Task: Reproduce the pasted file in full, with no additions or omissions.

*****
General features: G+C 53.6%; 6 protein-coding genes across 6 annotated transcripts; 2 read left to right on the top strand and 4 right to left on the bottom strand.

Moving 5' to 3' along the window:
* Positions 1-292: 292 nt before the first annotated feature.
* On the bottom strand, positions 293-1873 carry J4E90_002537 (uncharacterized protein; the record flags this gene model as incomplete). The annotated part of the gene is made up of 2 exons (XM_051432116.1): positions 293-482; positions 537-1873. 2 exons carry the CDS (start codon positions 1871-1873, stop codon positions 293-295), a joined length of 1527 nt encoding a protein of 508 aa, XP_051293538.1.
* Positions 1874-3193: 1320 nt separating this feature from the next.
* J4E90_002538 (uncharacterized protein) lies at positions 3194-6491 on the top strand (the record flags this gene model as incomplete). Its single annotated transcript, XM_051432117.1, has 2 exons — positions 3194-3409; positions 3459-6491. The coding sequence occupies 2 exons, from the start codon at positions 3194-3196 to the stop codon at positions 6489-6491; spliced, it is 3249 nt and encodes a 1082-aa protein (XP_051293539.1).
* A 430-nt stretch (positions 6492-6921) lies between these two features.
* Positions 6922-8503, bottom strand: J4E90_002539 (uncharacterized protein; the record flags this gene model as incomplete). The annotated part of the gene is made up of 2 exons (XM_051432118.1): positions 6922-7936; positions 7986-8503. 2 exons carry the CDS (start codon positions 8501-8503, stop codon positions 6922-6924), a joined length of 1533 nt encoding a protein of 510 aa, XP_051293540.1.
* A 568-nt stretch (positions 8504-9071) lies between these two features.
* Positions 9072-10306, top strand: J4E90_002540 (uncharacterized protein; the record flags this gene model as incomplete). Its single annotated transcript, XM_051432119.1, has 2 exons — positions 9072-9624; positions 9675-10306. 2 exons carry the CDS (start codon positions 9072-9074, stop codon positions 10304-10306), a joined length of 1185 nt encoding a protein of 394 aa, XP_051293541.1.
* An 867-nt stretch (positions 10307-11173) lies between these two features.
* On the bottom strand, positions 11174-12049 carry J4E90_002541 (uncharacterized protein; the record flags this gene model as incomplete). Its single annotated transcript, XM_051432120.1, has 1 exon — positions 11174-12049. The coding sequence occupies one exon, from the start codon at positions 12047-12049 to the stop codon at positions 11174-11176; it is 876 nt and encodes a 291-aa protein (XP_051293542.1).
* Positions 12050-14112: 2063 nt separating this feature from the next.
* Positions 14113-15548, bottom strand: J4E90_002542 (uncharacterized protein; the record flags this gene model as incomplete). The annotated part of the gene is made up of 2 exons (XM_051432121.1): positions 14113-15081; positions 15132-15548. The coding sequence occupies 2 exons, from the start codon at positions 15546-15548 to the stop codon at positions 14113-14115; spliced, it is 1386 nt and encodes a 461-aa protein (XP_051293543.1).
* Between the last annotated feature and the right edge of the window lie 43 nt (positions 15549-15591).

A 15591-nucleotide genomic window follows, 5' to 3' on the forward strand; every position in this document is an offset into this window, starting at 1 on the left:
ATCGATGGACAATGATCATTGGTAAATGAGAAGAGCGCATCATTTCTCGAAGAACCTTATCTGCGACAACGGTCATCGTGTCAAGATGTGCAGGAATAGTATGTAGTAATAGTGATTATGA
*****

General features: G+C 53.6%; 6 protein-coding genes across 6 annotated transcripts; 2 read left to right on the top strand and 4 right to left on the bottom strand.

Moving 5' to 3' along the window:
* Positions 1-292: 292 nt before the first annotated feature.
* On the bottom strand, positions 293-1873 carry J4E90_002537 (uncharacterized protein; the record flags this gene model as incomplete). The annotated part of the gene is made up of 2 exons (XM_051432116.1): positions 293-482; positions 537-1873. 2 exons carry the CDS (start codon positions 1871-1873, stop codon positions 293-295), a joined length of 1527 nt encoding a protein of 508 aa, XP_051293538.1.
* Positions 1874-3193: 1320 nt separating this feature from the next.
* J4E90_002538 (uncharacterized protein) lies at positions 3194-6491 on the top strand (the record flags this gene model as incomplete). Its single annotated transcript, XM_051432117.1, has 2 exons — positions 3194-3409; positions 3459-6491. The coding sequence occupies 2 exons, from the start codon at positions 3194-3196 to the stop codon at positions 6489-6491; spliced, it is 3249 nt and encodes a 1082-aa protein (XP_051293539.1).
* A 430-nt stretch (positions 6492-6921) lies between these two features.
* Positions 6922-8503, bottom strand: J4E90_002539 (uncharacterized protein; the record flags this gene model as incomplete). The annotated part of the gene is made up of 2 exons (XM_051432118.1): positions 6922-7936; positions 7986-8503. 2 exons carry the CDS (start codon positions 8501-8503, stop codon positions 6922-6924), a joined length of 1533 nt encoding a protein of 510 aa, XP_051293540.1.
* A 568-nt stretch (positions 8504-9071) lies between these two features.
* Positions 9072-10306, top strand: J4E90_002540 (uncharacterized protein; the record flags this gene model as incomplete). Its single annotated transcript, XM_051432119.1, has 2 exons — positions 9072-9624; positions 9675-10306. 2 exons carry the CDS (start codon positions 9072-9074, stop codon positions 10304-10306), a joined length of 1185 nt encoding a protein of 394 aa, XP_051293541.1.
* An 867-nt stretch (positions 10307-11173) lies between these two features.
* On the bottom strand, positions 11174-12049 carry J4E90_002541 (uncharacterized protein; the record flags this gene model as incomplete). Its single annotated transcript, XM_051432120.1, has 1 exon — positions 11174-12049. The coding sequence occupies one exon, from the start codon at positions 12047-12049 to the stop codon at positions 11174-11176; it is 876 nt and encodes a 291-aa protein (XP_051293542.1).
* Positions 12050-14112: 2063 nt separating this feature from the next.
* Positions 14113-15548, bottom strand: J4E90_002542 (uncharacterized protein; the record flags this gene model as incomplete). The annotated part of the gene is made up of 2 exons (XM_051432121.1): positions 14113-15081; positions 15132-15548. The coding sequence occupies 2 exons, from the start codon at positions 15546-15548 to the stop codon at positions 14113-14115; spliced, it is 1386 nt and encodes a 461-aa protein (XP_051293543.1).
* Between the last annotated feature and the right edge of the window lie 43 nt (positions 15549-15591).

A 15591-nucleotide genomic window follows, 5' to 3' on the forward strand; every position in this document is an offset into this window, starting at 1 on the left:
ATCGATGGACAATGATCATTGGTAAATGAGAAGAGCGCATCATTTCTCGAAGAACCTTATCTGCGACAACGGTCATCGTGTCAAGATGTGCAGGAATAGTATGTAGTAATAGTGATTATGA